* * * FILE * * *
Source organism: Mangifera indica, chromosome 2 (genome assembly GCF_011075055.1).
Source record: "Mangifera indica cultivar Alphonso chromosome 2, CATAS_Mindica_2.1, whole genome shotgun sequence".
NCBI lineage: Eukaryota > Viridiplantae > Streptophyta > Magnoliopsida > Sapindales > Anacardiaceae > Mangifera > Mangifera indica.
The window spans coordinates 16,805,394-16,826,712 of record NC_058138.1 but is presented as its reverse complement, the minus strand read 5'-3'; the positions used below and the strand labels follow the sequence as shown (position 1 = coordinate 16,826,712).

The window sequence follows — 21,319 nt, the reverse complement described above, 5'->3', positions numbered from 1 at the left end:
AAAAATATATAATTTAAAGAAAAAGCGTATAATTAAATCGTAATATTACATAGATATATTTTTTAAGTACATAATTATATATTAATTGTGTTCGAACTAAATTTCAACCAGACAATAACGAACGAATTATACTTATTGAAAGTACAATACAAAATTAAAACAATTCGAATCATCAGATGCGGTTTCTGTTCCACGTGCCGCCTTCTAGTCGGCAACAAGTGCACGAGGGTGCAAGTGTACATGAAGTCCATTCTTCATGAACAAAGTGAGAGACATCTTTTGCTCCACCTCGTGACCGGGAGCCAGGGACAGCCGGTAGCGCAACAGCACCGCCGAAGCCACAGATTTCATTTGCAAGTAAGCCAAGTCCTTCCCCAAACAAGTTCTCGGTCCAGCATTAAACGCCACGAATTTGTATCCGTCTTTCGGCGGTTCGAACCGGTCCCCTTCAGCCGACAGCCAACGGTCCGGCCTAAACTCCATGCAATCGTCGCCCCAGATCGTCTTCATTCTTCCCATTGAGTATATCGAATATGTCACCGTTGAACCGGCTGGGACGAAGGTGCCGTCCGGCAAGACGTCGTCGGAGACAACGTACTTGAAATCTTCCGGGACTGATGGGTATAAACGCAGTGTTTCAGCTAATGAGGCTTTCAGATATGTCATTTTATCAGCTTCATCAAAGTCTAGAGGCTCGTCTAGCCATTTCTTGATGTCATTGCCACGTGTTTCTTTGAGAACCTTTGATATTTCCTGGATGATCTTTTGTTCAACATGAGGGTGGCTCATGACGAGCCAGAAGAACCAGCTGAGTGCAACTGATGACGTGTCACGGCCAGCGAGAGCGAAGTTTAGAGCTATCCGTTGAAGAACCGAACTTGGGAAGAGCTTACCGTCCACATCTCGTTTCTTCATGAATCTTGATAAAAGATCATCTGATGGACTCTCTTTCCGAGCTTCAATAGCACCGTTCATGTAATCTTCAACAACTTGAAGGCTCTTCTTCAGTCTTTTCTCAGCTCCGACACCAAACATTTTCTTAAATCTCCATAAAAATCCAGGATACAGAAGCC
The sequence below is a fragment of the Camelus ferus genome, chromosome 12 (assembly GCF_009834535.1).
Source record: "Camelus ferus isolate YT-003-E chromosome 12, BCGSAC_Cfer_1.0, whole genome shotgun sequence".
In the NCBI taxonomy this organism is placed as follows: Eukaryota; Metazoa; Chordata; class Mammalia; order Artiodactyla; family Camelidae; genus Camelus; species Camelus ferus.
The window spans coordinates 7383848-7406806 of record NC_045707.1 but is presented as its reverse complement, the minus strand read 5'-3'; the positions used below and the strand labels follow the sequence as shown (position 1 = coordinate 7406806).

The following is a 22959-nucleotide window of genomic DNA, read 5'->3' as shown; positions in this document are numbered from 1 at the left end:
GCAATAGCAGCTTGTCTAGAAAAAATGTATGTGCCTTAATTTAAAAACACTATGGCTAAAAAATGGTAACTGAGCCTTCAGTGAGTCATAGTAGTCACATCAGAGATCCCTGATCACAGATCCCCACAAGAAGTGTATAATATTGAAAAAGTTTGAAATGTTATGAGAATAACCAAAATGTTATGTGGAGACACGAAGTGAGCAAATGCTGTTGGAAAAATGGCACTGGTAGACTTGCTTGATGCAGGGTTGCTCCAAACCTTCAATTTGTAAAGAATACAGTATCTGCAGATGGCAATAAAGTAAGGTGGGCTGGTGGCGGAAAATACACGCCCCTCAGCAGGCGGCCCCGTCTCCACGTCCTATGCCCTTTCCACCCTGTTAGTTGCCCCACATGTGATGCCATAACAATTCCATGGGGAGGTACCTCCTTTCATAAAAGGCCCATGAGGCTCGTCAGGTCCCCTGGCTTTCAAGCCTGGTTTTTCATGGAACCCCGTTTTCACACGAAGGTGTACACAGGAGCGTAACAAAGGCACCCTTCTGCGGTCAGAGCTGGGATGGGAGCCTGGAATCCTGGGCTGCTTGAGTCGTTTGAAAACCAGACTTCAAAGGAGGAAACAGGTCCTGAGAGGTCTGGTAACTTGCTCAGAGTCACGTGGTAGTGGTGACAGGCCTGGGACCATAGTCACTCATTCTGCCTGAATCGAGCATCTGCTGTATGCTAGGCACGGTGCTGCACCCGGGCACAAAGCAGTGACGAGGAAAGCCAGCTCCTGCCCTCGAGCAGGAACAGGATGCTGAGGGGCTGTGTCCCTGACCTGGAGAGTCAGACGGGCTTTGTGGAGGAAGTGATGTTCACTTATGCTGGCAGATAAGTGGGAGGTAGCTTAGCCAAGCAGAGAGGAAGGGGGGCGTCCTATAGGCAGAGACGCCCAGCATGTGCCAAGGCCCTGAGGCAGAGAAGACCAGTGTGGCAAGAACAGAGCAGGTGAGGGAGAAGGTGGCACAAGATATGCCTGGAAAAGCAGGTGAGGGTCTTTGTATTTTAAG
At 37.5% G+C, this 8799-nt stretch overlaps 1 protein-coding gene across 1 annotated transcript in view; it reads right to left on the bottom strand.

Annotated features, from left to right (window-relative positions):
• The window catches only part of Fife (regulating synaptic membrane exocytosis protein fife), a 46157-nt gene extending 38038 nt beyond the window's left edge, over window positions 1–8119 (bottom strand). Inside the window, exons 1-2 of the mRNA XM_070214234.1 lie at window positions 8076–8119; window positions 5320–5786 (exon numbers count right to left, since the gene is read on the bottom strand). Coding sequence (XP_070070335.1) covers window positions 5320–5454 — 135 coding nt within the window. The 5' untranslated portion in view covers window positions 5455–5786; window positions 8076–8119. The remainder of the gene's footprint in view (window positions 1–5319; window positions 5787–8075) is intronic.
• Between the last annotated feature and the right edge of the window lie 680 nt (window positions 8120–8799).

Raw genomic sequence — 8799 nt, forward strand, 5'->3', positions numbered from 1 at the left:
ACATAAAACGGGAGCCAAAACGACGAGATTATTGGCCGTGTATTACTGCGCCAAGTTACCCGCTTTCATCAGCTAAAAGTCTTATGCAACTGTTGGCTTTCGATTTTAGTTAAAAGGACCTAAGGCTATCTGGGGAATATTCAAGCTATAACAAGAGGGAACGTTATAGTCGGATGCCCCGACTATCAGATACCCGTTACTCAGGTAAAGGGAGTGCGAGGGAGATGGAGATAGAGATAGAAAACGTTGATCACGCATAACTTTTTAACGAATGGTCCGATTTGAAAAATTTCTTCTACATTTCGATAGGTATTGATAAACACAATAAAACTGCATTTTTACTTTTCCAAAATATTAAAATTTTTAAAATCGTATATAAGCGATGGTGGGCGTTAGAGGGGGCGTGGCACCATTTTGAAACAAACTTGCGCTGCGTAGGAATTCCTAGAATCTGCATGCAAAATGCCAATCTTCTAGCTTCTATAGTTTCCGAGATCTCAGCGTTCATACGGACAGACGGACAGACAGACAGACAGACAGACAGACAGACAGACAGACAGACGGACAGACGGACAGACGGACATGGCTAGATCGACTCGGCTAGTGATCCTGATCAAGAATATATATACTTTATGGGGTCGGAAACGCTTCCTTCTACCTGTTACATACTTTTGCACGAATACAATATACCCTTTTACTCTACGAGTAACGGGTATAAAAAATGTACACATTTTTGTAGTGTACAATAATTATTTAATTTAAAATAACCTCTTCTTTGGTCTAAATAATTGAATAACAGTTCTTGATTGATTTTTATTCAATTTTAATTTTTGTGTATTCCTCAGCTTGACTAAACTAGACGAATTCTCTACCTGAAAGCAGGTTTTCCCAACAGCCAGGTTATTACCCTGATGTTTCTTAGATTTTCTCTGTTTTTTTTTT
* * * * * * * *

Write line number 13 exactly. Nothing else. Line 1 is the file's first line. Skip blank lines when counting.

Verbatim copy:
At 37.5% G+C, this 8799-nt stretch overlaps 1 protein-coding gene across 1 annotated transcript in view; it reads right to left on the bottom strand.